German documentary maker Eric Bergkraut’s Citizen Khodorkovsky (2015) follows the widely accessible 2011 documentary Khodorkovsky by Cyril Tuschi. Bergkraut’s sombre documentary focuses on an interview Khodorkovsky did in Bergkraut’s Zürich studio, where the Putin-critic resides in exile following his release from captivity in December 2013, prior to the Sochi Olympics.
Mikhail Khodorkovsky was sentenced to nine years in a POW (prisoner of war) camp in 2003, and received an additional six years in 2010. Yukos, his oil company was expropriated by the State.
Khodorkovsky’s voice from the interview carries the film, in addition to Bergkraut’s own first person voice-over. Bergkraut explains the background for the film with his initial fascination with Khodorkovsky during his 2003 trial, which led him to start a friendship with him. The focus of Bergkraut’s film switches from a running correspondence between himself and an imprisoned Khodorkovsky, and a normal day in the life of Mikhail Khodorkovsky in Putin’s Gulag.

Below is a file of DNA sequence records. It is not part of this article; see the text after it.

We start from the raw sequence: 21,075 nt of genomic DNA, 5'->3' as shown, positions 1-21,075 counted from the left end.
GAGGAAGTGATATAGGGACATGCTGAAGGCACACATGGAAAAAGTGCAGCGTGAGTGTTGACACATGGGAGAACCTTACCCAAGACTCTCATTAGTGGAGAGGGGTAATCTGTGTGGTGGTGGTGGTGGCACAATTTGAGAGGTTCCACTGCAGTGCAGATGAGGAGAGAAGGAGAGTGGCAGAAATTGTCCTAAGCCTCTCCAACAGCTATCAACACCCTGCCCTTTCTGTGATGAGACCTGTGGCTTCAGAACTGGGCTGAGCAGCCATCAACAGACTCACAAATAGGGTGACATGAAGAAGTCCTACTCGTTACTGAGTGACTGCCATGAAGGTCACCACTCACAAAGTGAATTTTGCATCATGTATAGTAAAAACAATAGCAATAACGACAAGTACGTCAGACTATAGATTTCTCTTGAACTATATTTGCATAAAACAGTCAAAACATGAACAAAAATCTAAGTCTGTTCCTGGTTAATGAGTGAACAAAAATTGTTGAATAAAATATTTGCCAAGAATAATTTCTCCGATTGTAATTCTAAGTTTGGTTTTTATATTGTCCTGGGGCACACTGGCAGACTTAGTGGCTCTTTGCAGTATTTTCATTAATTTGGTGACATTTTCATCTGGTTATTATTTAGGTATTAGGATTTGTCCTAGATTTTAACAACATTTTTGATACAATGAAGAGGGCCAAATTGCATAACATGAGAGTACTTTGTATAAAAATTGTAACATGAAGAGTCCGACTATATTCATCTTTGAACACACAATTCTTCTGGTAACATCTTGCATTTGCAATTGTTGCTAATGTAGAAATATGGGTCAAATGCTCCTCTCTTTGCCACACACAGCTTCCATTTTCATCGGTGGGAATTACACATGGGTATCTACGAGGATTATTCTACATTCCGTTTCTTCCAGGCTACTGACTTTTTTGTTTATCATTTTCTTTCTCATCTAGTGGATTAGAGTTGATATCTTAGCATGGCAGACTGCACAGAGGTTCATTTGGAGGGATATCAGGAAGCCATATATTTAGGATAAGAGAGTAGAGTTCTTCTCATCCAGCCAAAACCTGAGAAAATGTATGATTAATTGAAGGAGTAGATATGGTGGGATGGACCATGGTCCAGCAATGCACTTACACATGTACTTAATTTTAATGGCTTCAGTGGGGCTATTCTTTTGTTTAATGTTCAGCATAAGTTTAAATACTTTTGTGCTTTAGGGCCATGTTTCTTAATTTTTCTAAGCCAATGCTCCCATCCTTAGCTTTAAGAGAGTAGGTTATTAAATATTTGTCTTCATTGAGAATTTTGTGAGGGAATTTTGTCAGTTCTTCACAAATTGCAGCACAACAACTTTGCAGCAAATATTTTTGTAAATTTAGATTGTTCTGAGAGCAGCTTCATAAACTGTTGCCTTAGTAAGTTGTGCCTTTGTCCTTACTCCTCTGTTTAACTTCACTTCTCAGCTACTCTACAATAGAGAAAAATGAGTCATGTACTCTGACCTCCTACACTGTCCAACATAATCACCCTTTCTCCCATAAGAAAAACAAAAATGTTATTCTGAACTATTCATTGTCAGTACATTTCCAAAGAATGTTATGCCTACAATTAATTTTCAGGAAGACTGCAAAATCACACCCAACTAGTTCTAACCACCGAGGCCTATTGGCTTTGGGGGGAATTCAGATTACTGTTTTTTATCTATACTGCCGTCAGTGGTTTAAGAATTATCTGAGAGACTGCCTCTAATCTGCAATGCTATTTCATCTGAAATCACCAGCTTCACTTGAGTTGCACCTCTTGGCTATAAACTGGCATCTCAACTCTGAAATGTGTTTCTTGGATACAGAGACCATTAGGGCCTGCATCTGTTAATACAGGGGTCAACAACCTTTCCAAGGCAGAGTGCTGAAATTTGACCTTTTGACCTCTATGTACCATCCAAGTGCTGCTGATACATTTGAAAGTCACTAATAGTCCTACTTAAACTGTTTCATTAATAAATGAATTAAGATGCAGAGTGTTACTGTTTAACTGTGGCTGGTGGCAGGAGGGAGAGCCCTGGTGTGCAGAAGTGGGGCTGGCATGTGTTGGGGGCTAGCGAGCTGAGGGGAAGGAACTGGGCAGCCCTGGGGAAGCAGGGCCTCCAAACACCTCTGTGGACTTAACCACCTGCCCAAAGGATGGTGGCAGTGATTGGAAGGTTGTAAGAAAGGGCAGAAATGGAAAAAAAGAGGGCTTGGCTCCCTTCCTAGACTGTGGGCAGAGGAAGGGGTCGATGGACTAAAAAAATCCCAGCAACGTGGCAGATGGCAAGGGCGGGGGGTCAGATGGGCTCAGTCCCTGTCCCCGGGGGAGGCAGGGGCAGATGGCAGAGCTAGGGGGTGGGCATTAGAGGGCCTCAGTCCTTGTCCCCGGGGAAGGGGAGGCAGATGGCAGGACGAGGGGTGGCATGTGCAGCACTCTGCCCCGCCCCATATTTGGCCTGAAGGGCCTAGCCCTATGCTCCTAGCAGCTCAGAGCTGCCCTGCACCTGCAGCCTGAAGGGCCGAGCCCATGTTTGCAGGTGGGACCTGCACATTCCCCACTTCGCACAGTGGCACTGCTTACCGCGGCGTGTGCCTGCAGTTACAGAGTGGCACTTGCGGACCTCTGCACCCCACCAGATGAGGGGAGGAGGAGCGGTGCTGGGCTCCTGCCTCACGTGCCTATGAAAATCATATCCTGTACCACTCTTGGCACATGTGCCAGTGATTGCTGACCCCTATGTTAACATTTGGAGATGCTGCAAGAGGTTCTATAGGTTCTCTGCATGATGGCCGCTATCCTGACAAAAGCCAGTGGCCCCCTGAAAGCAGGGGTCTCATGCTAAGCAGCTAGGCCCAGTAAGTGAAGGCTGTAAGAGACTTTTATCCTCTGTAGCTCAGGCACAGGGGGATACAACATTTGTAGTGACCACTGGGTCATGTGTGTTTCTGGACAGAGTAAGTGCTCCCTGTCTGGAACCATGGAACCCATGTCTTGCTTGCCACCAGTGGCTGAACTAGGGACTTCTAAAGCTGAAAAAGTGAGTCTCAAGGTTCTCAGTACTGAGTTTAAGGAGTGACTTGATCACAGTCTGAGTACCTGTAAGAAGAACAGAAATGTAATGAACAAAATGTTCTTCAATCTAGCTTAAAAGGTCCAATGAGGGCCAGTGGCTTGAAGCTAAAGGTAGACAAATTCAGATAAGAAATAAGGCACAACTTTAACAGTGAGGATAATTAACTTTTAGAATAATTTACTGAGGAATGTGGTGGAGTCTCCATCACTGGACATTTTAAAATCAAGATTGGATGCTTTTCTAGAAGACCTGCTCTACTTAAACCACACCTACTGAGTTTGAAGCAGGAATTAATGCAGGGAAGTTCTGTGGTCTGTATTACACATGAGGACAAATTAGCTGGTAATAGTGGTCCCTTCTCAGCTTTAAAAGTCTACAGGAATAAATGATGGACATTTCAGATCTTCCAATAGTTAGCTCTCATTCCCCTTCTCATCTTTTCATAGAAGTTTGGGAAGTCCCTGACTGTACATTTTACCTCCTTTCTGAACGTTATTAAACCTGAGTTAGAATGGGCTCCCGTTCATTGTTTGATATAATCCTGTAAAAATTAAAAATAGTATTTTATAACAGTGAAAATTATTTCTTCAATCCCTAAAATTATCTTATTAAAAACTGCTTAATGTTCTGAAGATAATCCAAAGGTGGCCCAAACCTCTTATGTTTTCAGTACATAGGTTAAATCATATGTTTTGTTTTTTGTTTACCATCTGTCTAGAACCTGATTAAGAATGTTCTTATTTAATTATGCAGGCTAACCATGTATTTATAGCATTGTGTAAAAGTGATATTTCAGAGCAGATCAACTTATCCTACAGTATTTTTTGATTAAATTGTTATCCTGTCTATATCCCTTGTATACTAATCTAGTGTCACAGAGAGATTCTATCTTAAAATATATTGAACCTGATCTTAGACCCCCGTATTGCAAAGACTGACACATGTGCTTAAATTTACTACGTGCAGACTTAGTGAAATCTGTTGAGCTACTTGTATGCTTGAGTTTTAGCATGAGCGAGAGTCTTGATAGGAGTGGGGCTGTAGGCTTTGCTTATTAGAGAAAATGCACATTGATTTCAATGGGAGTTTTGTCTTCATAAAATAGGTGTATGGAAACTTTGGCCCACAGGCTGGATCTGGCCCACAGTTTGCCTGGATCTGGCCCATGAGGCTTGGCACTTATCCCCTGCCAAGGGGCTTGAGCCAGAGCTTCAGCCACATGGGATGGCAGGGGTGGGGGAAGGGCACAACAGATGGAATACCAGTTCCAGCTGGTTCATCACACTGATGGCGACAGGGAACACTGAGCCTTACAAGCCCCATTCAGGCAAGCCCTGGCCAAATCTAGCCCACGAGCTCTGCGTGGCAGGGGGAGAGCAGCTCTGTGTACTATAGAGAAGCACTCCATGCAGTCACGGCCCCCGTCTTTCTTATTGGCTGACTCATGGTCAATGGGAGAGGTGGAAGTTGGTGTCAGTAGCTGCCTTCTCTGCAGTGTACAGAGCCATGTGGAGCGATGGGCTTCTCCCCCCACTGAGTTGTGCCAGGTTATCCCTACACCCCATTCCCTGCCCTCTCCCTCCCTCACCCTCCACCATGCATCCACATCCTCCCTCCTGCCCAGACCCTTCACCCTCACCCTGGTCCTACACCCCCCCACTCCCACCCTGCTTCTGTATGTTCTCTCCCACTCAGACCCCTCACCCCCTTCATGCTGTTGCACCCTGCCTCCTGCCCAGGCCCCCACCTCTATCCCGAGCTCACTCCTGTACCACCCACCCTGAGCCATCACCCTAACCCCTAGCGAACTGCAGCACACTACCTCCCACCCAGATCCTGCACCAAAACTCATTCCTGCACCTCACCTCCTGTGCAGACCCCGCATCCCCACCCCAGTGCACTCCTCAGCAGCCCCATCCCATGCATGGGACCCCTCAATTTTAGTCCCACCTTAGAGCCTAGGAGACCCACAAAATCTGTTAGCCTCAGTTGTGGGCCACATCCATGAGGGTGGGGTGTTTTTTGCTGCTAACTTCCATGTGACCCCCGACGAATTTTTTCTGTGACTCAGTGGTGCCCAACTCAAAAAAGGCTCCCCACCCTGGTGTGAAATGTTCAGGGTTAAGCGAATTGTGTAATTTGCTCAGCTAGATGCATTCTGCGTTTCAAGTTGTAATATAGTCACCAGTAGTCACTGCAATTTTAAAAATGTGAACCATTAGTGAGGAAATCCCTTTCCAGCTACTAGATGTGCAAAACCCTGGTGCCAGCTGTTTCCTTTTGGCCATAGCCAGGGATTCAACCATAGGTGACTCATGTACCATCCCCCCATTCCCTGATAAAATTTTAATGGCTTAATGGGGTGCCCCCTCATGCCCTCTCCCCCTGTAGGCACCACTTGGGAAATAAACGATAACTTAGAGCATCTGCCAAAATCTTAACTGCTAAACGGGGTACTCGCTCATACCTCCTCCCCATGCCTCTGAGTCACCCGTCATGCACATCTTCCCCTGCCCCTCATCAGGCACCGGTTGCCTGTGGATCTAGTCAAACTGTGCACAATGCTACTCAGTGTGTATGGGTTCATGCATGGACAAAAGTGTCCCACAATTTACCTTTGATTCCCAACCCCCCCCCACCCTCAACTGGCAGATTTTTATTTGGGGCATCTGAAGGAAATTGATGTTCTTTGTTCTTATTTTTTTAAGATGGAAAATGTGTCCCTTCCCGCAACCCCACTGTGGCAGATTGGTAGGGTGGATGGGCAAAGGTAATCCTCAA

Bergkraut’s second-person narration places the audience in Khodorkovsky’s position as he rises to become one of Russia’s (and the world’s) richest men, via a wish for using his wealth and power to further the civil Russian society, to his fall as Putin’s prisoner.
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